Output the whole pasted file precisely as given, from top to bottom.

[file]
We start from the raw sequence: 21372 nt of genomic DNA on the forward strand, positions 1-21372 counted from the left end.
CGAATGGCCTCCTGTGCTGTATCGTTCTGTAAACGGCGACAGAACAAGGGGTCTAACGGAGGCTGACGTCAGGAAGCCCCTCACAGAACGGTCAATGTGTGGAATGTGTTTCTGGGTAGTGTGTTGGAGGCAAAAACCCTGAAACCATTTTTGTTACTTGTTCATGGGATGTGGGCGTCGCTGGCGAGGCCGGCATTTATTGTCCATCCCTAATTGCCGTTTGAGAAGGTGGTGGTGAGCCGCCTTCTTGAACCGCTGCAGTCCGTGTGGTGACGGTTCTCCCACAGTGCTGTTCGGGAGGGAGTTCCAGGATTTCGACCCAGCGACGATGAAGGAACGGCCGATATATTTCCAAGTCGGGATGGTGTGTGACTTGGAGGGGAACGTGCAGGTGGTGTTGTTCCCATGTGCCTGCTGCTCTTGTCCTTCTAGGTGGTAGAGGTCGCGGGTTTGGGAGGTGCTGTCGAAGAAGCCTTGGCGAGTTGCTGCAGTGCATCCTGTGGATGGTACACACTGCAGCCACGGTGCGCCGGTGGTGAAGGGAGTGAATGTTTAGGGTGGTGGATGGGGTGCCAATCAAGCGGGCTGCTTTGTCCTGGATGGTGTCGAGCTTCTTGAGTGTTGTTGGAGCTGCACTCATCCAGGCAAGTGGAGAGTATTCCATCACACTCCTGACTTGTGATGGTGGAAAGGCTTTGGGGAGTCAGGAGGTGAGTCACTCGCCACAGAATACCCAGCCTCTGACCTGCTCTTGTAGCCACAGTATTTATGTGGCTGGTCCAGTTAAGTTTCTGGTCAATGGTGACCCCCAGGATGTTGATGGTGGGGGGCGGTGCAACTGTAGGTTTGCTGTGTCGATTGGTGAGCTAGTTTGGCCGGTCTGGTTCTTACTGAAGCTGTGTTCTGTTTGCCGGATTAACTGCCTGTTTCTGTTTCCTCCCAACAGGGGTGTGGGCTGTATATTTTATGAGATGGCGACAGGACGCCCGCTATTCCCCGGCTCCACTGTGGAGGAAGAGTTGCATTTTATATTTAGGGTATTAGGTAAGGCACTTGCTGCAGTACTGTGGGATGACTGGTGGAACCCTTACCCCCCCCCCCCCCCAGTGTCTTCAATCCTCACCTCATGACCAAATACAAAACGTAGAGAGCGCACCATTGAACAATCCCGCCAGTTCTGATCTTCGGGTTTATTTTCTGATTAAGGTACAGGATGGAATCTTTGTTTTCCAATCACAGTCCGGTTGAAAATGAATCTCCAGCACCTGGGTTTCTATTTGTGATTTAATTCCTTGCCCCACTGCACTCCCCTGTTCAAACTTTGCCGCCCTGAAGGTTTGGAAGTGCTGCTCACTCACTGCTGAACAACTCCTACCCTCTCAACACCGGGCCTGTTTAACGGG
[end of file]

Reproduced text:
We start from the raw sequence: 21372 nt of genomic DNA on the forward strand, positions 1-21372 counted from the left end.
CGAATGGCCTCCTGTGCTGTATCGTTCTGTAAACGGCGACAGAACAAGGGGTCTAACGGAGGCTGACGTCAGGAAGCCCCTCACAGAACGGTCAATGTGTGGAATGTGTTTCTGGGTAGTGTGTTGGAGGCAAAAACCCTGAAACCATTTTTGTTACTTGTTCATGGGATGTGGGCGTCGCTGGCGAGGCCGGCATTTATTGTCCATCCCTAATTGCCGTTTGAGAAGGTGGTGGTGAGCCGCCTTCTTGAACCGCTGCAGTCCGTGTGGTGACGGTTCTCCCACAGTGCTGTTCGGGAGGGAGTTCCAGGATTTCGACCCAGCGACGATGAAGGAACGGCCGATATATTTCCAAGTCGGGATGGTGTGTGACTTGGAGGGGAACGTGCAGGTGGTGTTGTTCCCATGTGCCTGCTGCTCTTGTCCTTCTAGGTGGTAGAGGTCGCGGGTTTGGGAGGTGCTGTCGAAGAAGCCTTGGCGAGTTGCTGCAGTGCATCCTGTGGATGGTACACACTGCAGCCACGGTGCGCCGGTGGTGAAGGGAGTGAATGTTTAGGGTGGTGGATGGGGTGCCAATCAAGCGGGCTGCTTTGTCCTGGATGGTGTCGAGCTTCTTGAGTGTTGTTGGAGCTGCACTCATCCAGGCAAGTGGAGAGTATTCCATCACACTCCTGACTTGTGATGGTGGAAAGGCTTTGGGGAGTCAGGAGGTGAGTCACTCGCCACAGAATACCCAGCCTCTGACCTGCTCTTGTAGCCACAGTATTTATGTGGCTGGTCCAGTTAAGTTTCTGGTCAATGGTGACCCCCAGGATGTTGATGGTGGGGGGCGGTGCAACTGTAGGTTTGCTGTGTCGATTGGTGAGCTAGTTTGGCCGGTCTGGTTCTTACTGAAGCTGTGTTCTGTTTGCCGGATTAACTGCCTGTTTCTGTTTCCTCCCAACAGGGGTGTGGGCTGTATATTTTATGAGATGGCGACAGGACGCCCGCTATTCCCCGGCTCCACTGTGGAGGAAGAGTTGCATTTTATATTTAGGGTATTAGGTAAGGCACTTGCTGCAGTACTGTGGGATGACTGGTGGAACCCTTACCCCCCCCCCCCCCCAGTGTCTTCAATCCTCACCTCATGACCAAATACAAAACGTAGAGAGCGCACCATTGAACAATCCCGCCAGTTCTGATCTTCGGGTTTATTTTCTGATTAAGGTACAGGATGGAATCTTTGTTTTCCAATCACAGTCCGGTTGAAAATGAATCTCCAGCACCTGGGTTTCTATTTGTGATTTAATTCCTTGCCCCACTGCACTCCCCTGTTCAAACTTTGCCGCCCTGAAGGTTTGGAAGTGCTGCTCACTCACTGCTGAACAACTCCTACCCTCTCAACACCGGGCCTGTTTAACGGG